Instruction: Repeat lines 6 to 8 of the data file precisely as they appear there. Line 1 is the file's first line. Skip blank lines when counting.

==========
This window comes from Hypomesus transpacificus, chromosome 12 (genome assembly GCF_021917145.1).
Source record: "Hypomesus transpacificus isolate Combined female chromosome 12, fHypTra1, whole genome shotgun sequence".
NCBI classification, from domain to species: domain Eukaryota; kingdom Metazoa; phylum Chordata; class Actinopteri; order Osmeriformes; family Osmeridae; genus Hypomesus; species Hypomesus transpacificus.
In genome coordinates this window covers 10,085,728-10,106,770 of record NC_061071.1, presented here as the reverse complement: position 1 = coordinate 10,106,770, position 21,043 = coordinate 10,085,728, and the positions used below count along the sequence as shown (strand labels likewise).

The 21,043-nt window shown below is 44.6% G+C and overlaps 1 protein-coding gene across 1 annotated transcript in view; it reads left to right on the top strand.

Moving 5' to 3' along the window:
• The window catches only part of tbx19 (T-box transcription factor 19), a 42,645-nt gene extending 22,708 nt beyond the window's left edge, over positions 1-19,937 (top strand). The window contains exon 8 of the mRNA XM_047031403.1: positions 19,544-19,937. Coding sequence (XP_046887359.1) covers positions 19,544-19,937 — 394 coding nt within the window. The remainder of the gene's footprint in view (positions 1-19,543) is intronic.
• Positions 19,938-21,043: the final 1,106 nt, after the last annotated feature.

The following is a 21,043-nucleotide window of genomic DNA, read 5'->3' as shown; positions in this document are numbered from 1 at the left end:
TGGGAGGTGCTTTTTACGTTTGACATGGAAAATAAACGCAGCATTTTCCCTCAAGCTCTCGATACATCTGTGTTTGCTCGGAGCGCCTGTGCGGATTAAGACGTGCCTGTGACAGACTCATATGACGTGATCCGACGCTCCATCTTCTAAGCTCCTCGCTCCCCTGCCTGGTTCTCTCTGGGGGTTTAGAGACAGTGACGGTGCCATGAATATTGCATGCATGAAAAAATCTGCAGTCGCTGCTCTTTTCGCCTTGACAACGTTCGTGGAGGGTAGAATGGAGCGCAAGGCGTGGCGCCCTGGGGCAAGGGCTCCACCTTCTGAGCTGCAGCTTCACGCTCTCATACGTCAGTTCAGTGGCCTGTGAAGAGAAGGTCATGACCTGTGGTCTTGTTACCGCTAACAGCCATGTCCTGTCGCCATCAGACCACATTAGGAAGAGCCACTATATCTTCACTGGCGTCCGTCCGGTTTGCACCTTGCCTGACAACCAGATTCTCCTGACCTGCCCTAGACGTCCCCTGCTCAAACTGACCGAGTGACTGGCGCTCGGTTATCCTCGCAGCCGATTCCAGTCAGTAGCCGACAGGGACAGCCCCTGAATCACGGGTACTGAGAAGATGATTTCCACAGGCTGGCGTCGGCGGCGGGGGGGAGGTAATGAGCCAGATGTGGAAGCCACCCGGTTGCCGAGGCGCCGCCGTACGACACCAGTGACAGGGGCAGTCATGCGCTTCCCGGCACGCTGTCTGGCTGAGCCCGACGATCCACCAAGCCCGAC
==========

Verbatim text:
Moving 5' to 3' along the window:
• The window catches only part of tbx19 (T-box transcription factor 19), a 42,645-nt gene extending 22,708 nt beyond the window's left edge, over positions 1-19,937 (top strand). The window contains exon 8 of the mRNA XM_047031403.1: positions 19,544-19,937. Coding sequence (XP_046887359.1) covers positions 19,544-19,937 — 394 coding nt within the window. The remainder of the gene's footprint in view (positions 1-19,543) is intronic.
• Positions 19,938-21,043: the final 1,106 nt, after the last annotated feature.